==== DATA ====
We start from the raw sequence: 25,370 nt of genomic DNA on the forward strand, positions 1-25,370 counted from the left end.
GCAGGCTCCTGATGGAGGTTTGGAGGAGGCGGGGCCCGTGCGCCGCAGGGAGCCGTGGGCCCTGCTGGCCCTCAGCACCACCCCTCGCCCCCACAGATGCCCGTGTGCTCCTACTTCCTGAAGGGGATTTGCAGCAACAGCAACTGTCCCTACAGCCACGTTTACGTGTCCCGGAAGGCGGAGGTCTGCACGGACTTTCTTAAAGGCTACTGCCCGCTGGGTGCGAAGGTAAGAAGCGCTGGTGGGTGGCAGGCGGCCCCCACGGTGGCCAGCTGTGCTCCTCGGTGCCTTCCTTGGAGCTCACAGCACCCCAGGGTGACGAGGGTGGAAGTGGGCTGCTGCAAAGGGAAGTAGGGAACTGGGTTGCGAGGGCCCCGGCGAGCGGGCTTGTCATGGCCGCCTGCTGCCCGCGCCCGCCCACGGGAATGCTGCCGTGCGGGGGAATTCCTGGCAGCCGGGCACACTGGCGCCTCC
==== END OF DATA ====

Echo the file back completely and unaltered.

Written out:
We start from the raw sequence: 25,370 nt of genomic DNA on the forward strand, positions 1-25,370 counted from the left end.
GCAGGCTCCTGATGGAGGTTTGGAGGAGGCGGGGCCCGTGCGCCGCAGGGAGCCGTGGGCCCTGCTGGCCCTCAGCACCACCCCTCGCCCCCACAGATGCCCGTGTGCTCCTACTTCCTGAAGGGGATTTGCAGCAACAGCAACTGTCCCTACAGCCACGTTTACGTGTCCCGGAAGGCGGAGGTCTGCACGGACTTTCTTAAAGGCTACTGCCCGCTGGGTGCGAAGGTAAGAAGCGCTGGTGGGTGGCAGGCGGCCCCCACGGTGGCCAGCTGTGCTCCTCGGTGCCTTCCTTGGAGCTCACAGCACCCCAGGGTGACGAGGGTGGAAGTGGGCTGCTGCAAAGGGAAGTAGGGAACTGGGTTGCGAGGGCCCCGGCGAGCGGGCTTGTCATGGCCGCCTGCTGCCCGCGCCCGCCCACGGGAATGCTGCCGTGCGGGGGAATTCCTGGCAGCCGGGCACACTGGCGCCTCC